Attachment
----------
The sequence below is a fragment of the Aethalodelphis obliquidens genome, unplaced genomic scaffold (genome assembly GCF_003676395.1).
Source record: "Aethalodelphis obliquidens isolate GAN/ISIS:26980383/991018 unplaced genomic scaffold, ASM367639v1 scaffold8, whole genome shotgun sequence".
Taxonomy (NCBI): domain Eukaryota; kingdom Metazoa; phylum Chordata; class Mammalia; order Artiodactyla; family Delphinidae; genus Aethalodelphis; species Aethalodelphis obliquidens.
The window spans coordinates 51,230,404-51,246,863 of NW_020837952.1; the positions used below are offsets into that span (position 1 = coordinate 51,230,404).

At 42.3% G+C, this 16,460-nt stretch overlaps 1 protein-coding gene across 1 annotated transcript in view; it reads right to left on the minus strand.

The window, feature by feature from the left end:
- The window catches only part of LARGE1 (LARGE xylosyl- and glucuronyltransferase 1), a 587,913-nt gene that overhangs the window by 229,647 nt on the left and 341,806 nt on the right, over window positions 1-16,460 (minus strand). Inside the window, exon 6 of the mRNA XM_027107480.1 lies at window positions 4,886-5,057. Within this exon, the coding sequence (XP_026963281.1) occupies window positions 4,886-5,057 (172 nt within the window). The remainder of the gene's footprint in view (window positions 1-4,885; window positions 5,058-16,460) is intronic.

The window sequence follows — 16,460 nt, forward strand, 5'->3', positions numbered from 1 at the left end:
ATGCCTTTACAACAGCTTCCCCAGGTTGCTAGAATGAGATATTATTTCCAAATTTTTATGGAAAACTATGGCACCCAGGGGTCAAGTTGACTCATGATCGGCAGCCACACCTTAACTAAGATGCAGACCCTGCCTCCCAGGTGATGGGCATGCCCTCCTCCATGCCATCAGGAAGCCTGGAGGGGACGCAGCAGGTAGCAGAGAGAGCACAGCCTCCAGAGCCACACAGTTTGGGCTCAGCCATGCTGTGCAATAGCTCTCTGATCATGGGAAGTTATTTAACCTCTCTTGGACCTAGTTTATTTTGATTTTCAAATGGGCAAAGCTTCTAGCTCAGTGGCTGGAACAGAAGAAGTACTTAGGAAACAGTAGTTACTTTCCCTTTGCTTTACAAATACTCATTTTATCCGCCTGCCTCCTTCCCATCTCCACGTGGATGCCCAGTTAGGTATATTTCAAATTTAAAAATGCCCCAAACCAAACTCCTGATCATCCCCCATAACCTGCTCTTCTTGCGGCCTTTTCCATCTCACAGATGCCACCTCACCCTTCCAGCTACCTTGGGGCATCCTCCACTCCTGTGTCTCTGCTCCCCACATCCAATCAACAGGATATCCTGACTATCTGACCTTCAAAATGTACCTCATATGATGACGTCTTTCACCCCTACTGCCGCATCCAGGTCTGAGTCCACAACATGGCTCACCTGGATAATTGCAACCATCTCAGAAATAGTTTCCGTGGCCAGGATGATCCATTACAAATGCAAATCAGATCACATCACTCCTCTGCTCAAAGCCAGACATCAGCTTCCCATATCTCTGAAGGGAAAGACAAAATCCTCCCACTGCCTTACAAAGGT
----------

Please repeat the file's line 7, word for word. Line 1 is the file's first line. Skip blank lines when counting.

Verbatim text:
- The window catches only part of LARGE1 (LARGE xylosyl- and glucuronyltransferase 1), a 587,913-nt gene that overhangs the window by 229,647 nt on the left and 341,806 nt on the right, over window positions 1-16,460 (minus strand). Inside the window, exon 6 of the mRNA XM_027107480.1 lies at window positions 4,886-5,057. Within this exon, the coding sequence (XP_026963281.1) occupies window positions 4,886-5,057 (172 nt within the window). The remainder of the gene's footprint in view (window positions 1-4,885; window positions 5,058-16,460) is intronic.